Tenda Nova MW6 Review: Hip to be square?

Hold the front page: this is the first time we’ve seen a mesh router system that undercuts the price of BT’s Whole Home Wi-Fi. And with BT having just put up the price by a tenner, Tenda’s cute little cubes look even better value. Too good to be true? Sadly, yes. Read our Tenda Nova MW6 Review.

Mesh routers differ from ordinary Wi-Fi routers in that multiple nodes communicate with each other, not just to and from a single base unit. To do this they use a ‘backhaul’ network, distinct from the network your devices connect to. At least, that’s the principle. In some cases the backhaul happens over the same network. This is one of those cases, and because of that, adding

Cheaper than BT Whole Home Wi-Fi, but not as fast

more nodes slows everything down.

That made our testing process a bit of a rollercoaster: when we plugged in the first box and logged on to it from our Wi-Fi devices, the Nova gave us brilliant connection speeds at close range. To be fair, even when we spread the other nodes (you get three) around our test home, we got better results in distant rooms than you’d expect with any traditional solo router. But you could still do significantly better with BT’s Whole Home Wifi or one of its increasingly numerous rivals.

That’s a shame, because unlike BT’s system the Nova incorporates a base router, so you don’t need to have a reasonably decent one already. Each node has two Gigabit Ethernet ports, so you can connect non-Wifi computers too. On the other hand, it has some odd omissions. We couldn’t find any way to give a device a fixed IP address (at least not without faffing about with port forwarding), and you have to pick from three IP address ranges rather than choosing your own. Nor can you dictate which band (2.5 or 5GHz) each device connects on, although this didn’t cause our devices any bother in practice.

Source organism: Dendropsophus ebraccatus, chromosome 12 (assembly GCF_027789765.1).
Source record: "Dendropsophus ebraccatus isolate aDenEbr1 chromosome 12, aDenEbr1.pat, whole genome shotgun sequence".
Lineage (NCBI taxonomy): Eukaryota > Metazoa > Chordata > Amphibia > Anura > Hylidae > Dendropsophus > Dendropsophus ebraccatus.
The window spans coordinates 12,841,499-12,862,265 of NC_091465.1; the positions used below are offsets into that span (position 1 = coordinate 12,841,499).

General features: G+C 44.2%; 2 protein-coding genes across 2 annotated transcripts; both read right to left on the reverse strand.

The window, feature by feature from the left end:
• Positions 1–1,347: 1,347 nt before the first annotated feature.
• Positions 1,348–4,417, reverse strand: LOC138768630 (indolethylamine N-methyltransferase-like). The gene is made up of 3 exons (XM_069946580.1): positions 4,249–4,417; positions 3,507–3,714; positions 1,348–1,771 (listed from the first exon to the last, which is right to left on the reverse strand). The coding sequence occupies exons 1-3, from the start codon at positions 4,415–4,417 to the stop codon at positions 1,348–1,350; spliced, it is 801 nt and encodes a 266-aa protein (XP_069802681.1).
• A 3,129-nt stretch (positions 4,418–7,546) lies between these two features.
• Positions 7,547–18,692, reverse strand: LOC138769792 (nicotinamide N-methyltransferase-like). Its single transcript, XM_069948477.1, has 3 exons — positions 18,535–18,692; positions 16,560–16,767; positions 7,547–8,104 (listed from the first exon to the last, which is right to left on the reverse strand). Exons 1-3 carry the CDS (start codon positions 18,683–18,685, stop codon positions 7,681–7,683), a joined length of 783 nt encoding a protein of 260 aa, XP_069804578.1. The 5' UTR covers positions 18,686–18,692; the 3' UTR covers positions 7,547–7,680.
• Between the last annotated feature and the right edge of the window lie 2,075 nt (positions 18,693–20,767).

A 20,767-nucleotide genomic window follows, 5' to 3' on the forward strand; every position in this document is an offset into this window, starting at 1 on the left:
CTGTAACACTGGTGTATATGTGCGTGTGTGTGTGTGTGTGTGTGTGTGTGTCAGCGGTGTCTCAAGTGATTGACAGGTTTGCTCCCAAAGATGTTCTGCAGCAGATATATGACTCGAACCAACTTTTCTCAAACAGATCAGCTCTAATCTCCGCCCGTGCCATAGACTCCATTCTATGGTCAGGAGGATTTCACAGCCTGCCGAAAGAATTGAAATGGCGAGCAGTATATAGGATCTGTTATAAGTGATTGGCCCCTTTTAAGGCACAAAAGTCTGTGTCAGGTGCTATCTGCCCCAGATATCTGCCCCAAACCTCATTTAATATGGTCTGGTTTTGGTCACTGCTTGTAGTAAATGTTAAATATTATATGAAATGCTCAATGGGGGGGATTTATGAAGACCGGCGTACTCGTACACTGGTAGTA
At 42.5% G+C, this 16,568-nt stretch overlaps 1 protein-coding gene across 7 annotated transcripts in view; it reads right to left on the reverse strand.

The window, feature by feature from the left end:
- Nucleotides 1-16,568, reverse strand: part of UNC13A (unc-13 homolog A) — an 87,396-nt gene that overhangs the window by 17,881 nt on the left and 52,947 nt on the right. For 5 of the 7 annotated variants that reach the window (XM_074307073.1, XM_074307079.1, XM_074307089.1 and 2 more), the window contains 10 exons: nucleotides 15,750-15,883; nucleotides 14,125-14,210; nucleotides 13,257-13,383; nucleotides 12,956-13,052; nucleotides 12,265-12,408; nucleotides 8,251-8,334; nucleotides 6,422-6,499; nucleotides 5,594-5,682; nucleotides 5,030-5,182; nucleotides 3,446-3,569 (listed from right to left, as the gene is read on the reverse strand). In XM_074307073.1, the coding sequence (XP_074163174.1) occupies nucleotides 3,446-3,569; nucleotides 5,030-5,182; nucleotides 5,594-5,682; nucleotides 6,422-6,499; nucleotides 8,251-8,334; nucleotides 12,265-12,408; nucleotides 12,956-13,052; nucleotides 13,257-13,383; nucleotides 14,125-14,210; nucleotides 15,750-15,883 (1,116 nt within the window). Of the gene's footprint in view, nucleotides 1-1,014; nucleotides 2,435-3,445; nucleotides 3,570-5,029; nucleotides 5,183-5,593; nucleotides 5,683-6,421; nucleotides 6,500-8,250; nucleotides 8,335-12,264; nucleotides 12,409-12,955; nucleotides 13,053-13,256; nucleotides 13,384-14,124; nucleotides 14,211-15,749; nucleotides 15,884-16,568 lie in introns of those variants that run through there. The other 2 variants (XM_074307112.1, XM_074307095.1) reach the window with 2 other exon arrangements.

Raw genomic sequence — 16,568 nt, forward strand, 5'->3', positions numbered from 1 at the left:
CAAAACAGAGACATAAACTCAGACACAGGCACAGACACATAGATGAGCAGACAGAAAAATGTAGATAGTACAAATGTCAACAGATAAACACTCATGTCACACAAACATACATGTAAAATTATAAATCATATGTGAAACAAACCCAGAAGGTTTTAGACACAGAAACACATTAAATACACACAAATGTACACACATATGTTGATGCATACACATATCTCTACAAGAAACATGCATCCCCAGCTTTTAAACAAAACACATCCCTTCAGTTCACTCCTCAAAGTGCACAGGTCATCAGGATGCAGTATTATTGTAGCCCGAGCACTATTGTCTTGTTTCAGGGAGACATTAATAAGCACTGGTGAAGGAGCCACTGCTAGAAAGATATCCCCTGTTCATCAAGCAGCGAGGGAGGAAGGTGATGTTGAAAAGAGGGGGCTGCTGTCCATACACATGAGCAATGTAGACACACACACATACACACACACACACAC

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Worryingly, there’s no support yet for IPv6, which the whole internet is currently upgrading to and will soon be essential. Tenda says an update will come in the future.

You do get a basic guest network option, which can turn itself off after four or eight hours, and some parental control to limit devices’ internet access to specified times of day. But there’s no way to block websites, and you have to do everything from Tenda’s app – there’s no web-page interface to use from a PC.


Most of us by now have broadband with a Wi-Fi router, but it’s still common to suffer unreliable or slow connections in rooms further away or through thick walls. If your router is very old, replacing it with an 802.11ac model is a good start, but it may not fix those signal black spots.

One solution is a Wifi extender, basically a second router. They can be fiddly to set up, though, and may still not cover all of a larger home.

Mesh networks are the new alternative, and work very well, so the only drawback is price. We’ve tested all the mesh routers we know of on the UK market.

Another option is powerline adapters, which send data through your electrical wiring. At each end, you just plug a unit into a mains socket.

They generally work well, but it’s impossible to predict the results until you try it in your house. TP-Link’s AV2000 is one of the best-value high-speed kits at the moment.


If you want to replace an ageing router with something that’ll speed up Wi-Fi all round your house, it’s an interesting low-cost option


BT Whole Home Wi-Fi

Needs an existing router, but the combination of simplicity, features and performance is hard to beat


Mesh routers • Supports 802.11n (2.4GHz) and 802.11ac (5GHz) • App requires Android 4.0 or iOS 9.0 or later • 100x100x100mm • 410g

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